Mrs. Robin Albertson-Wren is not only a Pre-School teacher, but has also worked with our athletics teams, SKOLA and Residential Life programs, and Life Skills classes to teach mindfulness. She is the co-author of Mindfulness for Kids: 30 Fun Activities to Stay Calm, Happy, and In Control (Althea Press, 2018) and today is sharing her experiences with mindfulness and our littlest learners.
How does one practice settling one’s central nervous system as a four-year old? Well, the Pre-School students in Ms. Robin’s and Ms. Kerrin’s class practice settling their bodies and minds every morning during their “mindful sit” time.
If you come into the classroom after literacy, math and science centers, you may find 20 small learners engaged in a mindfulness practice – legs crossed, backs straight but not rigid, eyes closed, hands resting comfortably on their legs. As they listen to the sound of the vibratone (an awesome instrument that resonates a deep bell ringing), these little ones focus on their breathing in, and breathing out.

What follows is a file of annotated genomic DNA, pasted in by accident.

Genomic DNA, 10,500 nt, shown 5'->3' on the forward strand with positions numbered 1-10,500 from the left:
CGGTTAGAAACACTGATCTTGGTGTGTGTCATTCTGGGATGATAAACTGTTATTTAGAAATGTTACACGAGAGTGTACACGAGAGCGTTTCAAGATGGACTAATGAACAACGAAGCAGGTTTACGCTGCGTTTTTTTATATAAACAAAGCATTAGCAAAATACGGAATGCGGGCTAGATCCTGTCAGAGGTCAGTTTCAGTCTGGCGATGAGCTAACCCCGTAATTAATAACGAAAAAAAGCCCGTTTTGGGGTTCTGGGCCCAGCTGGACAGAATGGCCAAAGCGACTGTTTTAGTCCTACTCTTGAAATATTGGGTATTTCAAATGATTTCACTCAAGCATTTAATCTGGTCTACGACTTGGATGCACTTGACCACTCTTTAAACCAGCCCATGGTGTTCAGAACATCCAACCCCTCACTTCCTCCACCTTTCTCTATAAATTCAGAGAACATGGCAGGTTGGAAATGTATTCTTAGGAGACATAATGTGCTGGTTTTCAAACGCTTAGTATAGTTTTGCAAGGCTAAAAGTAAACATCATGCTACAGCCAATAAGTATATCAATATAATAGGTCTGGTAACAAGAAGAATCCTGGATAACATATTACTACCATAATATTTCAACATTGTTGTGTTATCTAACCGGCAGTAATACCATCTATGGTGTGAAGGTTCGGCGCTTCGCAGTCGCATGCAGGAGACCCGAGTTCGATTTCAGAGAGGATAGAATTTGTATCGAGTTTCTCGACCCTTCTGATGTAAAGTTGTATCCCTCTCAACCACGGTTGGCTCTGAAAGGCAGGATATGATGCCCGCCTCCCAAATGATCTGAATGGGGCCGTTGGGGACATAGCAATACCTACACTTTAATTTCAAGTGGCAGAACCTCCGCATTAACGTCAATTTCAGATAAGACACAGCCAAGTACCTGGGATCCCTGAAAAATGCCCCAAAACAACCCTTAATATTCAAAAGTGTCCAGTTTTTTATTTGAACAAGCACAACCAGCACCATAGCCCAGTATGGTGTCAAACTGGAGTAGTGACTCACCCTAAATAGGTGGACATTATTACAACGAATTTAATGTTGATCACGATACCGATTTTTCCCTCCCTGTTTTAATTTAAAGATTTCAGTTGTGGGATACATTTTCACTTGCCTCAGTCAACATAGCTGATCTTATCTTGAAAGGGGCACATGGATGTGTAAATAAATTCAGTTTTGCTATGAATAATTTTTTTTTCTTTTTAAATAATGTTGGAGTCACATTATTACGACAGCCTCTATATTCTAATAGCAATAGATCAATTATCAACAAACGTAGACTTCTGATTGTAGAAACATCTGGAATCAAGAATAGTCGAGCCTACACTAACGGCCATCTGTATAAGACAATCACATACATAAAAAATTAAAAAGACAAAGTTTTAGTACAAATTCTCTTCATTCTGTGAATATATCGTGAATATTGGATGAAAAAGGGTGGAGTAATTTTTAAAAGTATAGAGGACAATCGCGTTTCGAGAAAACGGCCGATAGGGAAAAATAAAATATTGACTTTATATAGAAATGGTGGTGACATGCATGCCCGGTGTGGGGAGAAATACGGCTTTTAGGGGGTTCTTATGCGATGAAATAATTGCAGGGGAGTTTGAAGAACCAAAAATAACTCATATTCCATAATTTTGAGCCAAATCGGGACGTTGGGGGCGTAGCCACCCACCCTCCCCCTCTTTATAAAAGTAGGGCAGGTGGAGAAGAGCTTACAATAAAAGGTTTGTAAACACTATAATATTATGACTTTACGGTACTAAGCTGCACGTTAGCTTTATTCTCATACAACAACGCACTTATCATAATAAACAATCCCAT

Other times you may discover them engaged in a game of “Still Chillin’” as they move wildly and then freeze in a familiar yoga pose – “mountain,” “warrior,” or “turtle.” “Let’s all do bananasana!” one friend may exclaim, demonstrating a still relaxation pose, laying down on the carpet (referring to “shavasana” from the end of a typical adult yoga class).
AlphaBreathes: The ABCs of Mindful Breathing by Christopher Willard and Daniel Rechtschaffen, as well as Robin Albertson-Wren’s own book, Mindfulness for Kids: 30 Activities to Stay Calm, Happy and In Control are terrific resources for practicing settling techniques for handling excitement, overwhelm, frustration, anxiety, guilt, embarrassment and sadness.
This focus on social emotional growth helps children begin to feel empathy and empowerment, to strengthen their gifts of communication and self-awareness, and to cultivate resiliency skills. What a gift to be able to begin incorporate self-management skills into one’s daily life at such a young age. Here’s to building awareness, deepening compassion and developing resilience, one morning at a time!